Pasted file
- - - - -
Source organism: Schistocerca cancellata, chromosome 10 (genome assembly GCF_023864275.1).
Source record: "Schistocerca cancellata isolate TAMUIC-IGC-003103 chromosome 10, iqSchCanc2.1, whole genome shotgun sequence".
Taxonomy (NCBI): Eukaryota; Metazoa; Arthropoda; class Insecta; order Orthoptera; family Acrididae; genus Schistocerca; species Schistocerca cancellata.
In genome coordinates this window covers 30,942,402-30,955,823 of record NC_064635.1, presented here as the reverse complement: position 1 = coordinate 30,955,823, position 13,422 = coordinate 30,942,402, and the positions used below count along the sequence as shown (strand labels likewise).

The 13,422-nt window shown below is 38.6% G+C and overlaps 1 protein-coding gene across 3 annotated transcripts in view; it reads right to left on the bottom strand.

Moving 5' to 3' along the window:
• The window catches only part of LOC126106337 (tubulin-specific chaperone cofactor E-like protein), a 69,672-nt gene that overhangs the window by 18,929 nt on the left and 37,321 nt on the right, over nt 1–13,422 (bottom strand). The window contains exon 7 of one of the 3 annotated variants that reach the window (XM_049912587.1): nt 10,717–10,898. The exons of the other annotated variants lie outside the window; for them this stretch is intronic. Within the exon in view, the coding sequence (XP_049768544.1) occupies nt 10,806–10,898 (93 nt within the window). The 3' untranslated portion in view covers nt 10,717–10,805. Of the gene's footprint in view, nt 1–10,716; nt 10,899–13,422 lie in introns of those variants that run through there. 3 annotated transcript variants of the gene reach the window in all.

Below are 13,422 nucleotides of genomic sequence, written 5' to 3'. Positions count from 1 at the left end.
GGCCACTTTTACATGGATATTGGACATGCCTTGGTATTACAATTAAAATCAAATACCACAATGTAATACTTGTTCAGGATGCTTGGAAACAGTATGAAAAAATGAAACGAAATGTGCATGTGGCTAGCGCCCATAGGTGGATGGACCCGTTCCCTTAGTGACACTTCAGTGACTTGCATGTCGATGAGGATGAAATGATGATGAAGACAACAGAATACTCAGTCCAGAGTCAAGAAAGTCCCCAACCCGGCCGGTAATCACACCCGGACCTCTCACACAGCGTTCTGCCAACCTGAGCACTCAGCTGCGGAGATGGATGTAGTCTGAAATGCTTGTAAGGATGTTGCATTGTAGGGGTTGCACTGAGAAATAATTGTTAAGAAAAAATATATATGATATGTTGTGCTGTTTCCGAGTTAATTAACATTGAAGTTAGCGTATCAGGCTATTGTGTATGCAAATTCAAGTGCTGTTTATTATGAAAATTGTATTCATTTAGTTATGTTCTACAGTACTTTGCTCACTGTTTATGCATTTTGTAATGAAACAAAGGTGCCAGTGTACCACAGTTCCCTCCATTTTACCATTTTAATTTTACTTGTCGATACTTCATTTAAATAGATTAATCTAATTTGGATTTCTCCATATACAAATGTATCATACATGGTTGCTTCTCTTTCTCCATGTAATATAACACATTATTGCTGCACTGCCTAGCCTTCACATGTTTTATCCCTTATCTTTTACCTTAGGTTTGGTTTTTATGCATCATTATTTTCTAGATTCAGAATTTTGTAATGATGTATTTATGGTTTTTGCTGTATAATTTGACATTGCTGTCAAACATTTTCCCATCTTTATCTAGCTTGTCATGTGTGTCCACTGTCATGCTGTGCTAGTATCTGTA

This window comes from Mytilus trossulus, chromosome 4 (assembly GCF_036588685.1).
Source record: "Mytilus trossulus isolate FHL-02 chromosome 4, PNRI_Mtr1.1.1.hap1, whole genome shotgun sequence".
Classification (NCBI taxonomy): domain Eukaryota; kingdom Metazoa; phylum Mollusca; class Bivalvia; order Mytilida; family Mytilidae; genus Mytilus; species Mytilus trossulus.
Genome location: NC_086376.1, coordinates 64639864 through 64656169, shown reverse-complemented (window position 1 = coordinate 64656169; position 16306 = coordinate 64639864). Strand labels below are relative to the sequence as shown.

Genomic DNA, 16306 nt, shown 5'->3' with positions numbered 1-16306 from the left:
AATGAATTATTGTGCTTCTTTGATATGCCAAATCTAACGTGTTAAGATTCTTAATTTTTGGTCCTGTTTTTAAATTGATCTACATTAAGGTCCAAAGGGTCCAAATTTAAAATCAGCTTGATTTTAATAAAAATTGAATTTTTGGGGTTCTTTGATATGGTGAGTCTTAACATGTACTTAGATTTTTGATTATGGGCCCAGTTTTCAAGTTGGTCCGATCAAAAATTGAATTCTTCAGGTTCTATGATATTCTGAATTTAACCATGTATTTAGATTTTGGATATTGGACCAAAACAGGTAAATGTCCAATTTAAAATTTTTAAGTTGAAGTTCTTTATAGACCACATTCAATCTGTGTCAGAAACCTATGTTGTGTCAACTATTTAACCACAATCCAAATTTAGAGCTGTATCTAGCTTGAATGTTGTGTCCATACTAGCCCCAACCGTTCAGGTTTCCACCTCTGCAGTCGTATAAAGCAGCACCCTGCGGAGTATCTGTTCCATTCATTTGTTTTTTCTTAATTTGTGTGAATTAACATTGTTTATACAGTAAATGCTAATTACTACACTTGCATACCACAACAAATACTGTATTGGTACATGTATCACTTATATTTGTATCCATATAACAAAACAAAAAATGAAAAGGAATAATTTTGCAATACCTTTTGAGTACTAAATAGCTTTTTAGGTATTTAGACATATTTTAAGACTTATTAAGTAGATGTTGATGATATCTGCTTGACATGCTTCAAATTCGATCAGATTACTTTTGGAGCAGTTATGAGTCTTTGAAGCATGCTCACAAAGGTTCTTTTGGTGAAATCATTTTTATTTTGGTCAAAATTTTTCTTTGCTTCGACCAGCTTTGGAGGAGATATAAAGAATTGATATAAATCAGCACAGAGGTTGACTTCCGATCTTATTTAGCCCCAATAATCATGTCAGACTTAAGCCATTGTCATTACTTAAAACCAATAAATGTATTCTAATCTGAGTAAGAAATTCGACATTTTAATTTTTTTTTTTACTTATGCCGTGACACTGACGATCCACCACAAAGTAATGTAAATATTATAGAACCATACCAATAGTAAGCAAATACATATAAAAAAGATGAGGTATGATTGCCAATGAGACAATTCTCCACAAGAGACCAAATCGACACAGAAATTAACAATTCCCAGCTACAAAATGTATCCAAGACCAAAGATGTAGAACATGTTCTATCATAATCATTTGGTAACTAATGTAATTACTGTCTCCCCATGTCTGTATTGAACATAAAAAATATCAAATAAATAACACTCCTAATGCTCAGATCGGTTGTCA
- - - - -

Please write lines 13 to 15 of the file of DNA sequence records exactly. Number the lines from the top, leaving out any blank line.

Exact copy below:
Genome location: NC_086376.1, coordinates 64639864 through 64656169, shown reverse-complemented (window position 1 = coordinate 64656169; position 16306 = coordinate 64639864). Strand labels below are relative to the sequence as shown.

Genomic DNA, 16306 nt, shown 5'->3' with positions numbered 1-16306 from the left:
AATGAATTATTGTGCTTCTTTGATATGCCAAATCTAACGTGTTAAGATTCTTAATTTTTGGTCCTGTTTTTAAATTGATCTACATTAAGGTCCAAAGGGTCCAAATTTAAAATCAGCTTGATTTTAATAAAAATTGAATTTTTGGGGTTCTTTGATATGGTGAGTCTTAACATGTACTTAGATTTTTGATTATGGGCCCAGTTTTCAAGTTGGTCCGATCAAAAATTGAATTCTTCAGGTTCTATGATATTCTGAATTTAACCATGTATTTAGATTTTGGATATTGGACCAAAACAGGTAAATGTCCAATTTAAAATTTTTAAGTTGAAGTTCTTTATAGACCACATTCAATCTGTGTCAGAAACCTATGTTGTGTCAACTATTTAACCACAATCCAAATTTAGAGCTGTATCTAGCTTGAATGTTGTGTCCATACTAGCCCCAACCGTTCAGGTTTCCACCTCTGCAGTCGTATAAAGCAGCACCCTGCGGAGTATCTGTTCCATTCATTTGTTTTTTCTTAATTTGTGTGAATTAACATTGTTTATACAGTAAATGCTAATTACTACACTTGCATACCACAACAAATACTGTATTGGTACATGTATCACTTATATTTGTATCCATATAACAAAACAAAAAATGAAAAGGAATAATTTTGCAATACCTTTTGAGTACTAAATAGCTTTTTAGGTATTTAGACATATTTTAAGACTTATTAAGTAGATGTTGATGATATCTGCTTGACATGCTTCAAATTCGATCAGATTACTTTTGGAGCAGTTATGAGTCTTTGAAGCATGCTCACAAAGGTTCTTTTGGTGAAATCATTTTTATTTTGGTCAAAATTTTTCTTTGCTTCGACCAGCTTTGGAGGAGATATAAAGAATTGATATAAATCAGCACAGAGGTTGACTTCCGATCTTATTTAGCCCCAATAATCATGTCAGACTTAAGCCATTGTCATTACTTAAAACCAATAAATGTATTCTAATCTGAGTAAGAAATTCGACATTTTAATTTTTTTTTTTACTTATGCCGTGACACTGACGATCCACCACAAAGTAATGTAAATATTATAGAACCATACCAATAGTAAGCAAATACATATAAAAAAGATGAGGTATGATTGCCAATGAGACAATTCTCCACAAGAGACCAAATCGACACAGAAATTAACAATTCCCAGCTACAAAATGTATCCAAGACCAAAGATGTAGAACATGTTCTATCATAATCATTTGGTAACTAATGTAATTACTGTCTCCCCATGTCTGTATTGAACATAAAAAATATCAAATAAATAACACTCCTAATGCTCAGATCGGTTGTCA